“When he was called to go into what appeared to be dangerous or perilous situations, others were afraid, yet he felt no fear. He believed that the Lord went before him and that angels were placed around him to bear him up. That proved to be true. His daughter, Ann, … stood near him hours before he passed away. I was blessed to be there. As I looked on his face, I thought that the Lord’s promise was being fulfilled. He had been surrounded and borne up by human angels — and perhaps more.”
President Nelson, the senior living apostle and president of the Quorum of the Twelve, said his feeling for President Monson were tender.
“President Monson lived a remarkable life. There will never be another like him,” he said, adding, “We will really miss him!”
“In a world saturated with ‘selfies,’ he modeled selflessness,” President Nelson said. “”He personified the statement of the Lord, who said, ‘He that is greatest among you shall be your servant.’ He gave his own time to visit, bless and love others. Even in his waning season, he continued to minister, making frequent visits to hospitals and senior centers.”
President Nelson listed a number of the late church president’s beloved expressions:
— “Send a note to the friend you’ve been neglecting”
— “Give your child a hug
— “Say ‘I love you more often,”
— “Always express your thanks”
— “Never let a problem to be solved become more important than a person to be loved”
From a shared lifetime of experiences together, President Nelson cited just one, of the two meeting with leaders of the former German Democratic Republic in 1988 in the hopes of restoring Mormon missionary work there after a 50-year absence behind the then-called Iron Curtain.
Following a lengthy discourse on communism from East German leader Erich Honecker, President Monson followed with a message on how and why missionaries would be good for that country.
“I will never forget (Honecker’s) reply,” President Nelson said: “‘President Monson, we know you! We have watched you for many years! We trust you! Your request regarding missionaries is approved!'”
Jeffrey R. Holland of the Quorum of the Twelve Apostles provided the benediction and thanked God for “the gift of Thomas S. Monson. We will cherish forever the wisdom of his teachings and the example of his life.”
A son, Clark S. Monson, gave the family prayer and Thomas L. Monson will dedicate his father’s grave.
Pallbearers were Thomas P. Monson, Corey S. Kunz, Roger A. Dibb, Alan T. Dibb, Mark S. Dibb, Jeffrey M. Dibb, James W. Steele and Paul S. Monson.
Blue skies and sunshine chased a gray morning of dark rain clouds before the funeral began on an unseasonably warm January day.
President Monson died Jan. 2 of causes incident to old age. He was 90.
More than 31,000 mourners attended his viewing Thursday.
President Monson permanently altered the face of the church during a presidency that ended one month shy of 10 years. In October 2012, he announced that the church would lower the age at which young Mormon men and women can begin to serve missions.
Men now can begin mission service at age 18 instead of 19. Women can leave on missions at 19 instead of 21. The number of missionary applications soared 471 percent. Within a year, the overall number of missionaries jumped from 58,000 to more than 83,000.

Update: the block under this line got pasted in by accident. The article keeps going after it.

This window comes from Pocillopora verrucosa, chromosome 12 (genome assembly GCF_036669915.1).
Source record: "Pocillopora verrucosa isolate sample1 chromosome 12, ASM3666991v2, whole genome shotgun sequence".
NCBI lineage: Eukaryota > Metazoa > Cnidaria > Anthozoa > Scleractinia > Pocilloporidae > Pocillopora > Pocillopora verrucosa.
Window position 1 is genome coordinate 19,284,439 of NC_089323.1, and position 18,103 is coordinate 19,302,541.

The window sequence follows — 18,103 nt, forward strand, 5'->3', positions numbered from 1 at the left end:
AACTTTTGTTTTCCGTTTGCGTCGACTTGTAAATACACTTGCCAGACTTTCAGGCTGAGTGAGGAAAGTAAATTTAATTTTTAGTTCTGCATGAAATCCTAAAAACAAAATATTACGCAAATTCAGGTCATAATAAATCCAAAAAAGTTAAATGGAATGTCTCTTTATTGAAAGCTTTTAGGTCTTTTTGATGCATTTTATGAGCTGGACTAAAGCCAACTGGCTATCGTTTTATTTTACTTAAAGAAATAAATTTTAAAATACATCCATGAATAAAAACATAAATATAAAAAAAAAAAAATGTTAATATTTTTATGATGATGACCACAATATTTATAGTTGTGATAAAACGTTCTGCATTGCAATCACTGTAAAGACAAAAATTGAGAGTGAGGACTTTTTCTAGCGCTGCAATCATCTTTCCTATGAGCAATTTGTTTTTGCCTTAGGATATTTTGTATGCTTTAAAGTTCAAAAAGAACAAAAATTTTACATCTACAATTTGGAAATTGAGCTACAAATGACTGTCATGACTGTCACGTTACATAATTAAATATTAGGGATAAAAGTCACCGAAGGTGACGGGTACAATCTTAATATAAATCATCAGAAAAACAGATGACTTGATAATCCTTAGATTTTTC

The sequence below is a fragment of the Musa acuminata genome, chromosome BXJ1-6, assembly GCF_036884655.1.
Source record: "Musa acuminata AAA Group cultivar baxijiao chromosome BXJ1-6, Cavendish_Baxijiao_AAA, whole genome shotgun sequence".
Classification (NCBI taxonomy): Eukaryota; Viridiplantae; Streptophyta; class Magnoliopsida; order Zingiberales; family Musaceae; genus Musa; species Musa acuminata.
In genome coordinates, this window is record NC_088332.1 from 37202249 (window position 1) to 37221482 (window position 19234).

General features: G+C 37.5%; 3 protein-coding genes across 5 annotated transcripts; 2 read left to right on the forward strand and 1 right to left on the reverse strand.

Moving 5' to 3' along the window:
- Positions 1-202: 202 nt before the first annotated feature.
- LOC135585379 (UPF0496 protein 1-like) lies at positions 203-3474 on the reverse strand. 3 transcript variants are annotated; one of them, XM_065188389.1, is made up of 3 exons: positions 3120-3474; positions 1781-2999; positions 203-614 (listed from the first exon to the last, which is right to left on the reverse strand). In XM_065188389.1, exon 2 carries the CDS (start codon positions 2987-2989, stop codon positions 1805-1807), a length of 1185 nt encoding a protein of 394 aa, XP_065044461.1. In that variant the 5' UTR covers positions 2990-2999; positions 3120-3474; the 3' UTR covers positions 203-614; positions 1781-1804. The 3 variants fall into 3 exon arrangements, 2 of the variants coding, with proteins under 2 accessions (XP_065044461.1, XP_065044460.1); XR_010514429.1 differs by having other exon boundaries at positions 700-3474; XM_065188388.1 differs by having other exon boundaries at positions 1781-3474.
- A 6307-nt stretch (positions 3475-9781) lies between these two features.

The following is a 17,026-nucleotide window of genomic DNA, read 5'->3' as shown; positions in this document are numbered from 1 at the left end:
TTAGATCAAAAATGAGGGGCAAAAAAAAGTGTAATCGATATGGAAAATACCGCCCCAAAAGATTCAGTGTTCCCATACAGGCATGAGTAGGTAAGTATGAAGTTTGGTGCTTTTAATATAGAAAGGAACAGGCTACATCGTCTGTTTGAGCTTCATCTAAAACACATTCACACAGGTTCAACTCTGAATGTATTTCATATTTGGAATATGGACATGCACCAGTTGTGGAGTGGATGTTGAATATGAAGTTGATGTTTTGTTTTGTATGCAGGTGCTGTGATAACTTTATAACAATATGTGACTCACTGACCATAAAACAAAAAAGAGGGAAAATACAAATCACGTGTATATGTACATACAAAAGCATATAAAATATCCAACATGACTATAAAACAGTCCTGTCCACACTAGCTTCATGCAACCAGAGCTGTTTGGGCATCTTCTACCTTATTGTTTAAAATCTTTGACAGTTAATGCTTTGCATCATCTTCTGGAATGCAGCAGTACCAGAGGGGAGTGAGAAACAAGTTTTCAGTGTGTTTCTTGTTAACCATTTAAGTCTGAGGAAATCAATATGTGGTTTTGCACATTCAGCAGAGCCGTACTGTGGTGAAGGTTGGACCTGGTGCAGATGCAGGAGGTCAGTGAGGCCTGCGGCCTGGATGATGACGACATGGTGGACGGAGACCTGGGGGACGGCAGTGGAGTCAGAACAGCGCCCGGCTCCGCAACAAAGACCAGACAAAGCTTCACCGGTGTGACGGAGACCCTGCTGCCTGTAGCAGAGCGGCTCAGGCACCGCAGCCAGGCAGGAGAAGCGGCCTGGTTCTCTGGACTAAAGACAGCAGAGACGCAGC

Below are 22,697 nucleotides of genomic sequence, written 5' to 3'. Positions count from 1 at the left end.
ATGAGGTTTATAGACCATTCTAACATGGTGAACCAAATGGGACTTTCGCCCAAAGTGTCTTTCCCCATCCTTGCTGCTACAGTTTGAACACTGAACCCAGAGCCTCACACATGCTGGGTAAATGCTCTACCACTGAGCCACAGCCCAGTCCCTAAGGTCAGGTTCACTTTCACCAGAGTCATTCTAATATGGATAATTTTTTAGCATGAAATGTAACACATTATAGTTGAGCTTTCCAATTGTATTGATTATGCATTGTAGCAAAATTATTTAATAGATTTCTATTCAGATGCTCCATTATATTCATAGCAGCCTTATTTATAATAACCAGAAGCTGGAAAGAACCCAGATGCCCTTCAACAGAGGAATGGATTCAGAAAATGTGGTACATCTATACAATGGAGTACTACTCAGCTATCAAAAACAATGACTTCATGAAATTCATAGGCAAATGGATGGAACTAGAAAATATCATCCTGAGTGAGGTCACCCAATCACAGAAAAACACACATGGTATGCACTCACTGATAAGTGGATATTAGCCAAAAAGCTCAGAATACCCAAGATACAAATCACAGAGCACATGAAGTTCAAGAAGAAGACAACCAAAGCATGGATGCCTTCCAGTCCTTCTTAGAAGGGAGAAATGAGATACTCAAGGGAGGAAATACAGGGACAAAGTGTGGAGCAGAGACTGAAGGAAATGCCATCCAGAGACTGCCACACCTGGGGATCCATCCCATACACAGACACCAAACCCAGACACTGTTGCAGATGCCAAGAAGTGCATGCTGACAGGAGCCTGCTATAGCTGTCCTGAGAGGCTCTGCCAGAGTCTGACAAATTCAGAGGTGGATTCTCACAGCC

But the age-change decision especially galvanized young Mormon women. In the first year after President Monson’s announcement, the number of sister missionaries skyrocketed from 8,055 to nearly 21,673. Women became 26 percent of the church’s missionary force, up from 12 percent.
The phenomenon spurred a national media outlet to declare that “the standard image of a Mormon missionary, a gangly young man in a dark suit, was suddenly out of date.”
Ordained an apostle at the unusually young age of 36, President Monson served in that role for 54 years, including 32 years in the First Presidency.
On Feb. 3, 2008, he was set apart as the church’s president.
During his administration, church membership grew from 13 million to more than 16 million.
Church leaders also dedicated 35 new temples in that time, nearly a quarter of the 159 operating around the world. He personally dedicated 21 temples as an apostle and member of the First Presidency.
At his passing, the church was renovating 12 existing temples, with 11 new temples under construction. He announced an additional 12 temples for which work has yet to begin.
He also issued mission calls to 410,442 full-time missionaries.
Church members will remember him for his call to “go to the rescue” and his own personal example of ministering to the one.
An indelible image of that service is President Monson shuffling through Chicago’s O’Hare International Airport in his slippers, said Elder Jeffrey R. Holland of the Quorum of the Twelve Apostles.
“The image of him I will cherish until I die is of him flying home from then–economically devastated East Germany in his house slippers because he had given away not only his second suit and his extra shirts but the very shoes from off his feet.”
Another member of the Twelve, Elder D. Todd Christofferson, called President Monson “the apostle of compassion.”
He also will be remembered for his love of poetry and literature and his personal accounts, all of which peppered his 230 general conference talks, and his announcements of new temples.